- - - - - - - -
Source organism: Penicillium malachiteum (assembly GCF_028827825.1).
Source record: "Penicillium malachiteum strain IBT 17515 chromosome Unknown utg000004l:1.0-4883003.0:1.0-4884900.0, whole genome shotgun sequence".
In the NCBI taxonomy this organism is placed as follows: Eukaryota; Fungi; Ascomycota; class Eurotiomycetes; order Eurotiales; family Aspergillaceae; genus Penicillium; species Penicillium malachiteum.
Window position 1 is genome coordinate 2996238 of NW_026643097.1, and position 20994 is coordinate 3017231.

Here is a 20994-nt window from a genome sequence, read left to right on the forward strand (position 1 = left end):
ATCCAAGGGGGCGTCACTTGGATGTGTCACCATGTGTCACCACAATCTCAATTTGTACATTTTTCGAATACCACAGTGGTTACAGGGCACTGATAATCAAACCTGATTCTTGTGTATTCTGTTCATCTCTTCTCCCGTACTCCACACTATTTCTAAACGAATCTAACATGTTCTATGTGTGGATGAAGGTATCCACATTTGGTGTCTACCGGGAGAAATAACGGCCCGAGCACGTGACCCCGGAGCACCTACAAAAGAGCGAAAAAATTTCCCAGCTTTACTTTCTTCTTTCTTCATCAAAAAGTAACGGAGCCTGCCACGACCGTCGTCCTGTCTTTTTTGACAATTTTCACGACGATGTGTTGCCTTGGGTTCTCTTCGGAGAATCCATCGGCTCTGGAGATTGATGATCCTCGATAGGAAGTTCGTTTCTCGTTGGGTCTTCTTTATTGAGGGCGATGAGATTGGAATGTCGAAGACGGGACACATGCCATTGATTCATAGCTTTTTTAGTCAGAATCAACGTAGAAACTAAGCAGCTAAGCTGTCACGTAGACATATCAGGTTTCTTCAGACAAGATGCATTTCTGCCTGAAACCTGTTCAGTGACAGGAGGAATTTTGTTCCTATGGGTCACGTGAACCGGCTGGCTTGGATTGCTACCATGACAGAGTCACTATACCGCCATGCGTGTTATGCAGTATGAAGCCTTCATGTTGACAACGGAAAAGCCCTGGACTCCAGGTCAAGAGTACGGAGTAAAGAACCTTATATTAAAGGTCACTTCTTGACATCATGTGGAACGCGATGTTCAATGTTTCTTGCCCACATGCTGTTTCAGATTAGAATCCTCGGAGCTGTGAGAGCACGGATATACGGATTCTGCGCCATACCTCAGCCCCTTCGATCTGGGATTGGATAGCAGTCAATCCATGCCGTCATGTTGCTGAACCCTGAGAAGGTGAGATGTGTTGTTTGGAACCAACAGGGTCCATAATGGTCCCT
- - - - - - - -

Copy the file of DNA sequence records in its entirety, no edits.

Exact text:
Source organism: Penicillium malachiteum (assembly GCF_028827825.1).
Source record: "Penicillium malachiteum strain IBT 17515 chromosome Unknown utg000004l:1.0-4883003.0:1.0-4884900.0, whole genome shotgun sequence".
In the NCBI taxonomy this organism is placed as follows: Eukaryota; Fungi; Ascomycota; class Eurotiomycetes; order Eurotiales; family Aspergillaceae; genus Penicillium; species Penicillium malachiteum.
Window position 1 is genome coordinate 2996238 of NW_026643097.1, and position 20994 is coordinate 3017231.

Here is a 20994-nt window from a genome sequence, read left to right on the forward strand (position 1 = left end):
ATCCAAGGGGGCGTCACTTGGATGTGTCACCATGTGTCACCACAATCTCAATTTGTACATTTTTCGAATACCACAGTGGTTACAGGGCACTGATAATCAAACCTGATTCTTGTGTATTCTGTTCATCTCTTCTCCCGTACTCCACACTATTTCTAAACGAATCTAACATGTTCTATGTGTGGATGAAGGTATCCACATTTGGTGTCTACCGGGAGAAATAACGGCCCGAGCACGTGACCCCGGAGCACCTACAAAAGAGCGAAAAAATTTCCCAGCTTTACTTTCTTCTTTCTTCATCAAAAAGTAACGGAGCCTGCCACGACCGTCGTCCTGTCTTTTTTGACAATTTTCACGACGATGTGTTGCCTTGGGTTCTCTTCGGAGAATCCATCGGCTCTGGAGATTGATGATCCTCGATAGGAAGTTCGTTTCTCGTTGGGTCTTCTTTATTGAGGGCGATGAGATTGGAATGTCGAAGACGGGACACATGCCATTGATTCATAGCTTTTTTAGTCAGAATCAACGTAGAAACTAAGCAGCTAAGCTGTCACGTAGACATATCAGGTTTCTTCAGACAAGATGCATTTCTGCCTGAAACCTGTTCAGTGACAGGAGGAATTTTGTTCCTATGGGTCACGTGAACCGGCTGGCTTGGATTGCTACCATGACAGAGTCACTATACCGCCATGCGTGTTATGCAGTATGAAGCCTTCATGTTGACAACGGAAAAGCCCTGGACTCCAGGTCAAGAGTACGGAGTAAAGAACCTTATATTAAAGGTCACTTCTTGACATCATGTGGAACGCGATGTTCAATGTTTCTTGCCCACATGCTGTTTCAGATTAGAATCCTCGGAGCTGTGAGAGCACGGATATACGGATTCTGCGCCATACCTCAGCCCCTTCGATCTGGGATTGGATAGCAGTCAATCCATGCCGTCATGTTGCTGAACCCTGAGAAGGTGAGATGTGTTGTTTGGAACCAACAGGGTCCATAATGGTCCCT